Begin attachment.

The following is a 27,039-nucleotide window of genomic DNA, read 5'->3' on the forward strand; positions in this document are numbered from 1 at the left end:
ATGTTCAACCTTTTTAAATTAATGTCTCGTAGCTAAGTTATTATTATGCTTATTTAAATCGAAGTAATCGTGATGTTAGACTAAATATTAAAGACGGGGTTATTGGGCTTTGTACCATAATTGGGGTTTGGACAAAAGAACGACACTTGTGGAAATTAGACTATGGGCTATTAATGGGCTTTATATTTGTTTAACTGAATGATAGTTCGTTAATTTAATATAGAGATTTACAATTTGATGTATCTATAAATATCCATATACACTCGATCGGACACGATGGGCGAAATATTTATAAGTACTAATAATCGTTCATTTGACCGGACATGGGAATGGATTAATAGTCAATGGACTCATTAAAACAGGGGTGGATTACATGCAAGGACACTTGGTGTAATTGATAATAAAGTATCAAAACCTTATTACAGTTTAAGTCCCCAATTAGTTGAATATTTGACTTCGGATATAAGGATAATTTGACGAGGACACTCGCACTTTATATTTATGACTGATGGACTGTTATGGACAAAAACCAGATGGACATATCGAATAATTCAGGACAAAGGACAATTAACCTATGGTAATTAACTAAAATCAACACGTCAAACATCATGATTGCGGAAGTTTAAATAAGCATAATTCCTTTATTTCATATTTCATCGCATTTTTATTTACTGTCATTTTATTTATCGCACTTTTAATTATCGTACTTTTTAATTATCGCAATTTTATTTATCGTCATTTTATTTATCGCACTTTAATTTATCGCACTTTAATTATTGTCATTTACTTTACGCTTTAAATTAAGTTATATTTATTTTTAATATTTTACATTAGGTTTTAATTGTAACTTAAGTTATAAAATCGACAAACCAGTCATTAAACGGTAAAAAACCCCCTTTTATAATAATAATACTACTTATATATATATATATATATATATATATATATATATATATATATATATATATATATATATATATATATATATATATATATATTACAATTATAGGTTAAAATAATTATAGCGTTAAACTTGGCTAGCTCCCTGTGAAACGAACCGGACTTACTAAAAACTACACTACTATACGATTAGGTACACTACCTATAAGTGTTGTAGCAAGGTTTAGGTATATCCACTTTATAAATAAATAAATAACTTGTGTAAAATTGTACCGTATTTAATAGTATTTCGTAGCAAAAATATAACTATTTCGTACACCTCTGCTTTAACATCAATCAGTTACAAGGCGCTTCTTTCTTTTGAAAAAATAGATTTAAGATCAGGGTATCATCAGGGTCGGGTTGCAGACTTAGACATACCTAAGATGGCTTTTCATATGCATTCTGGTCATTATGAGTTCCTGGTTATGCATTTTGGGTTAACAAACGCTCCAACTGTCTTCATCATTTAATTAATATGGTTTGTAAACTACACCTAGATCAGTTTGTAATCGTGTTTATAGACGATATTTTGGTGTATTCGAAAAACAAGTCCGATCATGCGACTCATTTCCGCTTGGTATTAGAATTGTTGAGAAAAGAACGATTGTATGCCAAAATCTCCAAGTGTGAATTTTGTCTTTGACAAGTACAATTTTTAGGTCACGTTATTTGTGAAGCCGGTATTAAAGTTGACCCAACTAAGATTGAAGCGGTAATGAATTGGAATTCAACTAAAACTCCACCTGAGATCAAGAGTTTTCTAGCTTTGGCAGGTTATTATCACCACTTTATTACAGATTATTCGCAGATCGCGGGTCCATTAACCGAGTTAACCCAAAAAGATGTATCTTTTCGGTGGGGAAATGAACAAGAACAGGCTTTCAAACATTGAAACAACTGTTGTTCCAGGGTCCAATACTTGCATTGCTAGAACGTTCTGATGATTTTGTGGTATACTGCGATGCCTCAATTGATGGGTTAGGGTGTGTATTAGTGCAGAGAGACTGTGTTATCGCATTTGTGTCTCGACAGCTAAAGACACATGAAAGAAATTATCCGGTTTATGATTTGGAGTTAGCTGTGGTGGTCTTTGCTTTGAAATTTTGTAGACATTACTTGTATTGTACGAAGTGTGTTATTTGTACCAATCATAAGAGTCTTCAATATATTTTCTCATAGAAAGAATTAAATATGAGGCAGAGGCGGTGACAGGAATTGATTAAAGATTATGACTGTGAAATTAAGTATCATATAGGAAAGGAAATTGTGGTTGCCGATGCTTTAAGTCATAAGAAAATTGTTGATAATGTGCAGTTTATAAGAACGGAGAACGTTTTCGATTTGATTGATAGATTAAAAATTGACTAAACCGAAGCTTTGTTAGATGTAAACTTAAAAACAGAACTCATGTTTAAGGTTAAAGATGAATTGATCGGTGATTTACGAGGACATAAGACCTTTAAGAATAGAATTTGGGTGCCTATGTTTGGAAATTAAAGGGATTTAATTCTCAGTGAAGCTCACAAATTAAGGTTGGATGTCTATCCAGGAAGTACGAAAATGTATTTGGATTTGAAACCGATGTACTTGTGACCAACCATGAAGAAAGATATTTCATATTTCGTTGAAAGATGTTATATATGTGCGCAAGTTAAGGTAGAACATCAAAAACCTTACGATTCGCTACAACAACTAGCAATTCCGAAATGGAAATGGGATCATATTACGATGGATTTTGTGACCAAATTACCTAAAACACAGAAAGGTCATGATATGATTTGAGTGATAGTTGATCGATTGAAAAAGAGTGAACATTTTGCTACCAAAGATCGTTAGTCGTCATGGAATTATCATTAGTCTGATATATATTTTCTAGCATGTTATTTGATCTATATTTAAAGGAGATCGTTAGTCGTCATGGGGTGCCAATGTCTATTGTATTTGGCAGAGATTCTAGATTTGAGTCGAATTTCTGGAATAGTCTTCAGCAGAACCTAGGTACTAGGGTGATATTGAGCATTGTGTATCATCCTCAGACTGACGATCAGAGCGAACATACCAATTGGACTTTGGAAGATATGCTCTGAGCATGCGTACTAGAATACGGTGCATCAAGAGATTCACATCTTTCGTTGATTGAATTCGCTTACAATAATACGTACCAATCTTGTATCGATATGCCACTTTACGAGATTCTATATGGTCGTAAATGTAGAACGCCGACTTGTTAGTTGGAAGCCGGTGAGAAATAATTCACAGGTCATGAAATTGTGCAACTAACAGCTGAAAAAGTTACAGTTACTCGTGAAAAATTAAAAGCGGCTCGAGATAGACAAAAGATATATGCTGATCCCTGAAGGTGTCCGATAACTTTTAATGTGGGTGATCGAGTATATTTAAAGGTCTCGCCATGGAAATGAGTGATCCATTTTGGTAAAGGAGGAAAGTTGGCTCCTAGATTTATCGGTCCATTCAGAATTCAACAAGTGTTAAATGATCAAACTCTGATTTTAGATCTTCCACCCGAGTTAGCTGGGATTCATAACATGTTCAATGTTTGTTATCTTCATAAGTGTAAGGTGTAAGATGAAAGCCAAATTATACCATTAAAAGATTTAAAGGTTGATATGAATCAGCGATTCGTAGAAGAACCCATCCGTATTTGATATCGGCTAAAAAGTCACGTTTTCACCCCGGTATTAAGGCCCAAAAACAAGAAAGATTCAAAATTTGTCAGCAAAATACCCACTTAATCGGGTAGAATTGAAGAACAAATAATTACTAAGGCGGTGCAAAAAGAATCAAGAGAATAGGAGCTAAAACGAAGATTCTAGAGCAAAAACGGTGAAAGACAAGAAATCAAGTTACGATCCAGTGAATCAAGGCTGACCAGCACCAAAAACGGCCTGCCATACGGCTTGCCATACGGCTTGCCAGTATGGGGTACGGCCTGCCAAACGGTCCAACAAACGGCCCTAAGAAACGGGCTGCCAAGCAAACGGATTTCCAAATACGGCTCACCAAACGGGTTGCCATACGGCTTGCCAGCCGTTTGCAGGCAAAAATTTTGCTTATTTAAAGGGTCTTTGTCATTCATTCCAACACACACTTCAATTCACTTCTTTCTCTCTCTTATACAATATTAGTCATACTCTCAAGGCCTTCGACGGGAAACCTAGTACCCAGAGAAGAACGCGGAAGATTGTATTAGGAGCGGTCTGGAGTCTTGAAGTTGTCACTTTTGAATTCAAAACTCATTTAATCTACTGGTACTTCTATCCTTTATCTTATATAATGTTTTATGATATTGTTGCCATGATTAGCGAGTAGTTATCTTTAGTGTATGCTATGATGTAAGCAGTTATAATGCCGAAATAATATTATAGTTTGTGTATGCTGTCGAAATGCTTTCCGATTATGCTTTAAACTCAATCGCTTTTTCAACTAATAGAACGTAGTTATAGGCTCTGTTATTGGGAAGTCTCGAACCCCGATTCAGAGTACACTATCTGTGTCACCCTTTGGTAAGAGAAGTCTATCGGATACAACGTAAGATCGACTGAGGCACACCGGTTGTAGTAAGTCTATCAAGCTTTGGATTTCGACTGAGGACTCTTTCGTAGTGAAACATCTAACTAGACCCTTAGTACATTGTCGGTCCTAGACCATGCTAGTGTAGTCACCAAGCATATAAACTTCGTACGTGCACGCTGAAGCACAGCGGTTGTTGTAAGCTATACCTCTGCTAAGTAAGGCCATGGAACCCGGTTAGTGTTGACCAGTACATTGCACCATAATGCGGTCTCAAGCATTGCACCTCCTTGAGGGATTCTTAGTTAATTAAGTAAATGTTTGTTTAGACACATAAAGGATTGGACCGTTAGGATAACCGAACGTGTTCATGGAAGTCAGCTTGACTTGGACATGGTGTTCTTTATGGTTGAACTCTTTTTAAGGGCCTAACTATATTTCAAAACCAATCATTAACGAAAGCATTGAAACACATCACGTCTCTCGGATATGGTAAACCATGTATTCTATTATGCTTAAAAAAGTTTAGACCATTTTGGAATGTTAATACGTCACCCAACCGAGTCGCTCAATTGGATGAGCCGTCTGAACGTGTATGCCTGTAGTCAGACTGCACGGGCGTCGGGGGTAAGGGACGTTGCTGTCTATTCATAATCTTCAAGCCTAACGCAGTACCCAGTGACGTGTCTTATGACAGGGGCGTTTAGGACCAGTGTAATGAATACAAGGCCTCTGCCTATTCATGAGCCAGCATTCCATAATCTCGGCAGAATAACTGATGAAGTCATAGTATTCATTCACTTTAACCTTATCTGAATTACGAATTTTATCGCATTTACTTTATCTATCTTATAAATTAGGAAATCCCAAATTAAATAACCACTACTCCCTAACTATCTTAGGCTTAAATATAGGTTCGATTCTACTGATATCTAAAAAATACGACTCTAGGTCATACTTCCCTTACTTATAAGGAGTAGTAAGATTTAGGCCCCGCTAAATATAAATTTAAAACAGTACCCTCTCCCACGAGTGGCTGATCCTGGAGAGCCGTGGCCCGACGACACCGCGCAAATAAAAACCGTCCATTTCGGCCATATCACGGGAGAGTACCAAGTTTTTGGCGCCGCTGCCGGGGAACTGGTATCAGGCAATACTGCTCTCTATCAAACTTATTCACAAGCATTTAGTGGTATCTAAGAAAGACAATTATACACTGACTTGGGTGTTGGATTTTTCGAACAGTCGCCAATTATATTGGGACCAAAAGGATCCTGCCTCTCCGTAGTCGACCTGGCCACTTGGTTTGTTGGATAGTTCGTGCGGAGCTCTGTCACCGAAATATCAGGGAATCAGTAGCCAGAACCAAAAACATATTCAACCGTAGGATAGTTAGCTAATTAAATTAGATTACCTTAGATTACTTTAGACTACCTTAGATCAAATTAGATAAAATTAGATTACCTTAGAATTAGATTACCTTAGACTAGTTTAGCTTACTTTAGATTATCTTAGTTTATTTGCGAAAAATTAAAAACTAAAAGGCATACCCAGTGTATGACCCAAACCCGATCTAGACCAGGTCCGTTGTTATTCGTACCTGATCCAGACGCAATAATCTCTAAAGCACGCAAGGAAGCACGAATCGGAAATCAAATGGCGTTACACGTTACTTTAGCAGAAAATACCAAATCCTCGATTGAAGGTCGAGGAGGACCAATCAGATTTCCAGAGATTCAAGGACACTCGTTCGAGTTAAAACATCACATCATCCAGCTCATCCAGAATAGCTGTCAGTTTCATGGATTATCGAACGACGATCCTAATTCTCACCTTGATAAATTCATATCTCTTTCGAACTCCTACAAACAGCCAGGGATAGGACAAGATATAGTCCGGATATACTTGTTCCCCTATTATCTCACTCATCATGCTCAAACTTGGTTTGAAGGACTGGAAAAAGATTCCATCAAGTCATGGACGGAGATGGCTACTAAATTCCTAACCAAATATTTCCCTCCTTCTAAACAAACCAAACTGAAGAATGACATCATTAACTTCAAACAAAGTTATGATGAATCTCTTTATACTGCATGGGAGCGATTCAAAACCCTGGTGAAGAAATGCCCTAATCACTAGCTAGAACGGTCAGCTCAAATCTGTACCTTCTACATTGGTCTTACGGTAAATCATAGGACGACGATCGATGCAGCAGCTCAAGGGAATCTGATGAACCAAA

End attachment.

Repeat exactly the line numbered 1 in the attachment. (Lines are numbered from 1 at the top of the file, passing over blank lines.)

The following is a 27,039-nucleotide window of genomic DNA, read 5'->3' on the forward strand; positions in this document are numbered from 1 at the left end: